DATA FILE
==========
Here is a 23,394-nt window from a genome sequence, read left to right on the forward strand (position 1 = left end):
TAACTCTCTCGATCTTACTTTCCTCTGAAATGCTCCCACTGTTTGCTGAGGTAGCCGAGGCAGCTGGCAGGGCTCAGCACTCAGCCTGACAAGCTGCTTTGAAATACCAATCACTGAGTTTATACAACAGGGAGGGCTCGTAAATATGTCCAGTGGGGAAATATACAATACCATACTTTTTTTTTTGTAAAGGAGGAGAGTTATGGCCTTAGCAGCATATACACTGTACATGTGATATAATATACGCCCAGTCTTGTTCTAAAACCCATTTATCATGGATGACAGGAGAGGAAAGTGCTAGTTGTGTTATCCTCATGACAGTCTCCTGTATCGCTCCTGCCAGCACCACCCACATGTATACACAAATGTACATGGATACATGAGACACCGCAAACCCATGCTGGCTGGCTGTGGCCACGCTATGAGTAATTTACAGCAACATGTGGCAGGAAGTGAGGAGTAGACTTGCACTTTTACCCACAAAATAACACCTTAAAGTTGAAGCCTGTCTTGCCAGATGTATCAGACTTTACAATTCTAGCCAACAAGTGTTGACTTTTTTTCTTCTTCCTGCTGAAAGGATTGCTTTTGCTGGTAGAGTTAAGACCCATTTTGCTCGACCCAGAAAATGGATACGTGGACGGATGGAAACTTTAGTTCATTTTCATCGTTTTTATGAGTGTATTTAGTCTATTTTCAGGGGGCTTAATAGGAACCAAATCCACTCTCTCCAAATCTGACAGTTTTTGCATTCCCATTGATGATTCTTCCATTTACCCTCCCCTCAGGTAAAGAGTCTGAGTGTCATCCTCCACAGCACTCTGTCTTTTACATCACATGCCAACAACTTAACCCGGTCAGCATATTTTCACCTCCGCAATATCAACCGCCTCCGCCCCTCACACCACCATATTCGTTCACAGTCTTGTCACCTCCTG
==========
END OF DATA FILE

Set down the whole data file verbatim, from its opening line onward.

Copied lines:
Here is a 23,394-nt window from a genome sequence, read left to right on the forward strand (position 1 = left end):
TAACTCTCTCGATCTTACTTTCCTCTGAAATGCTCCCACTGTTTGCTGAGGTAGCCGAGGCAGCTGGCAGGGCTCAGCACTCAGCCTGACAAGCTGCTTTGAAATACCAATCACTGAGTTTATACAACAGGGAGGGCTCGTAAATATGTCCAGTGGGGAAATATACAATACCATACTTTTTTTTTTGTAAAGGAGGAGAGTTATGGCCTTAGCAGCATATACACTGTACATGTGATATAATATACGCCCAGTCTTGTTCTAAAACCCATTTATCATGGATGACAGGAGAGGAAAGTGCTAGTTGTGTTATCCTCATGACAGTCTCCTGTATCGCTCCTGCCAGCACCACCCACATGTATACACAAATGTACATGGATACATGAGACACCGCAAACCCATGCTGGCTGGCTGTGGCCACGCTATGAGTAATTTACAGCAACATGTGGCAGGAAGTGAGGAGTAGACTTGCACTTTTACCCACAAAATAACACCTTAAAGTTGAAGCCTGTCTTGCCAGATGTATCAGACTTTACAATTCTAGCCAACAAGTGTTGACTTTTTTTCTTCTTCCTGCTGAAAGGATTGCTTTTGCTGGTAGAGTTAAGACCCATTTTGCTCGACCCAGAAAATGGATACGTGGACGGATGGAAACTTTAGTTCATTTTCATCGTTTTTATGAGTGTATTTAGTCTATTTTCAGGGGGCTTAATAGGAACCAAATCCACTCTCTCCAAATCTGACAGTTTTTGCATTCCCATTGATGATTCTTCCATTTACCCTCCCCTCAGGTAAAGAGTCTGAGTGTCATCCTCCACAGCACTCTGTCTTTTACATCACATGCCAACAACTTAACCCGGTCAGCATATTTTCACCTCCGCAATATCAACCGCCTCCGCCCCTCACACCACCATATTCGTTCACAGTCTTGTCACCTCCTG